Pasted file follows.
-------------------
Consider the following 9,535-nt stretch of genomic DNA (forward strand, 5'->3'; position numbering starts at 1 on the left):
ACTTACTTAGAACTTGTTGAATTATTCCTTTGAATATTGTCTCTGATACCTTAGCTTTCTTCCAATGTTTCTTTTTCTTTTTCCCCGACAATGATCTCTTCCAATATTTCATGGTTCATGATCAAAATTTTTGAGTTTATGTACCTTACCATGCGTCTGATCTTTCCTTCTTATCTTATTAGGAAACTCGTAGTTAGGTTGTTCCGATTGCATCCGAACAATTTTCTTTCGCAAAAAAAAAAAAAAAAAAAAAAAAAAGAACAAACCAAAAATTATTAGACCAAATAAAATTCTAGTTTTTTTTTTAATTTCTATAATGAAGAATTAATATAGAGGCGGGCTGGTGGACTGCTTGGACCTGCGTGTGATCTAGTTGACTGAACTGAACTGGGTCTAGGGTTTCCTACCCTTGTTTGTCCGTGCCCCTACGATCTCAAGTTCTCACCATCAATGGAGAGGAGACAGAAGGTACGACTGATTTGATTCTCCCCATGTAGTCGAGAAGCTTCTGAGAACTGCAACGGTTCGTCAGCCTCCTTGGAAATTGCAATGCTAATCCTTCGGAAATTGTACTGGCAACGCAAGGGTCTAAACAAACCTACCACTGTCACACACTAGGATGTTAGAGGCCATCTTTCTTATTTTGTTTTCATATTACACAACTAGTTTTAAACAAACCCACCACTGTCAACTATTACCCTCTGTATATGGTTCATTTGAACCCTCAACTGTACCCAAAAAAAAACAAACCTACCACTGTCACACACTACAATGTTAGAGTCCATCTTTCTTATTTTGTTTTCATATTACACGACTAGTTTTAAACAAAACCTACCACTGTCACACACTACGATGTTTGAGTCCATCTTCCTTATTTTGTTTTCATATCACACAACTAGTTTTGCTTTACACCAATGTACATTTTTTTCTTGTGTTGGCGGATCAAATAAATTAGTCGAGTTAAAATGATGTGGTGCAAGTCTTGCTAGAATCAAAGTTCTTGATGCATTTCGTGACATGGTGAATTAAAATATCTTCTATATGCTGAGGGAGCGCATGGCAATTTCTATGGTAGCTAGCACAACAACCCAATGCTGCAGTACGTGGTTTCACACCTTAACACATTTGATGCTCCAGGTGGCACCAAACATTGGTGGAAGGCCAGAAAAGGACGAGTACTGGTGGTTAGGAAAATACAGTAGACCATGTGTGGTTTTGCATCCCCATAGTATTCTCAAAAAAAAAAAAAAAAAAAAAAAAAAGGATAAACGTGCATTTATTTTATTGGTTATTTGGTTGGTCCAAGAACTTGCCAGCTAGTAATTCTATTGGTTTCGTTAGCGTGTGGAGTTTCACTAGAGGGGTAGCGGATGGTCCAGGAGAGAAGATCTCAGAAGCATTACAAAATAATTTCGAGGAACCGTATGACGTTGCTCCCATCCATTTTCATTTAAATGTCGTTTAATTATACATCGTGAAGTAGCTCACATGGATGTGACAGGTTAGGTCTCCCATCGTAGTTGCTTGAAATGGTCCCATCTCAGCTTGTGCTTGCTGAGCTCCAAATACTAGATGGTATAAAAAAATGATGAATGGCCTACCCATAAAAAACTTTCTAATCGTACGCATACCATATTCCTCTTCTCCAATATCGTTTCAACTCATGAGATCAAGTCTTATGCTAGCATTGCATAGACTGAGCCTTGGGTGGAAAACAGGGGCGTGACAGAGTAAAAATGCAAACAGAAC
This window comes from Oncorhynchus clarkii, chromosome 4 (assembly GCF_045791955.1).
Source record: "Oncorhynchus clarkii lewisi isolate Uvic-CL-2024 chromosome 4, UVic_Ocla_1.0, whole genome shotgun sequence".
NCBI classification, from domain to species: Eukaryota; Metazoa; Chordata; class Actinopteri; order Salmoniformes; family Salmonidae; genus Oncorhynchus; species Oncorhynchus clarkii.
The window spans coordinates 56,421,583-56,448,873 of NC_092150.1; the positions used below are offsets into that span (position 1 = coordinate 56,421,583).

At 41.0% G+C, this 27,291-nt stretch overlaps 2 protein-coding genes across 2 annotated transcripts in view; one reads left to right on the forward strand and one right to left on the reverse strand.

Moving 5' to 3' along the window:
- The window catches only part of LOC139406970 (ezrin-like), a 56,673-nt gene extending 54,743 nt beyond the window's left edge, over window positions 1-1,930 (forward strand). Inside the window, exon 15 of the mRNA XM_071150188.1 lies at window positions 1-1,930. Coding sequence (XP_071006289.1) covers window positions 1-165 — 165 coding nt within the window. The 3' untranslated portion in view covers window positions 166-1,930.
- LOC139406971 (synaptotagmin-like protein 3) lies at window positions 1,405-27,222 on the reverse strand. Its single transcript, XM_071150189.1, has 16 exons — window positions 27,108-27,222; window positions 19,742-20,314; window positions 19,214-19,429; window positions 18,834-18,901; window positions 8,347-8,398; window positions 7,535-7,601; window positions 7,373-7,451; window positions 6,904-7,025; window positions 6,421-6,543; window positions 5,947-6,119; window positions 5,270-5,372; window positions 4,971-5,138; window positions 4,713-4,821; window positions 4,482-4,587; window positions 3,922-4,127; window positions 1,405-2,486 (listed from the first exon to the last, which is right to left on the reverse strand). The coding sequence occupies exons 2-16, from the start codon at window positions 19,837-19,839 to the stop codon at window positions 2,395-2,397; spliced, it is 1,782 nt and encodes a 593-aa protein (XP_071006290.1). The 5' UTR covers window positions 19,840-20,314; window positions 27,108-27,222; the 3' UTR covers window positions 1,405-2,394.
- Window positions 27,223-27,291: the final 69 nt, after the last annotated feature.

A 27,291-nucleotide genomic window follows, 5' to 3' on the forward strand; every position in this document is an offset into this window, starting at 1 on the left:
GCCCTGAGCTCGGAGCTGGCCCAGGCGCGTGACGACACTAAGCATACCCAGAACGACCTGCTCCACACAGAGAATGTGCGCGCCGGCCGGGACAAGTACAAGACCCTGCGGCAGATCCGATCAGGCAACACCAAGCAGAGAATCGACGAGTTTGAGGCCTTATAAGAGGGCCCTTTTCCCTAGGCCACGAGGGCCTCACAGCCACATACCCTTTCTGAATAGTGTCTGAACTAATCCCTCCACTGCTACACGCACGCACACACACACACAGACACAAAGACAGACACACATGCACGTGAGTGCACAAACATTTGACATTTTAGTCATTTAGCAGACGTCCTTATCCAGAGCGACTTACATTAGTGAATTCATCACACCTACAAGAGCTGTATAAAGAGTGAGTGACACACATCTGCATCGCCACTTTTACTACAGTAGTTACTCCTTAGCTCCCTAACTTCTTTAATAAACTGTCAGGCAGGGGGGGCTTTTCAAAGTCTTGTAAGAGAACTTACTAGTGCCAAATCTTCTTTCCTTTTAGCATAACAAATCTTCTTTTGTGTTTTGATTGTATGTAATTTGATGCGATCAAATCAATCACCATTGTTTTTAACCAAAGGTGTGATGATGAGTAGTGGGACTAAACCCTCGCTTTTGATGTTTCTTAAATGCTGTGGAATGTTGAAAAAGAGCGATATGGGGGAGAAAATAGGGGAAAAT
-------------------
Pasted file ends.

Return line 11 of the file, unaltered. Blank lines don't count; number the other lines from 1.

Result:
- Window positions 27,223-27,291: the final 69 nt, after the last annotated feature.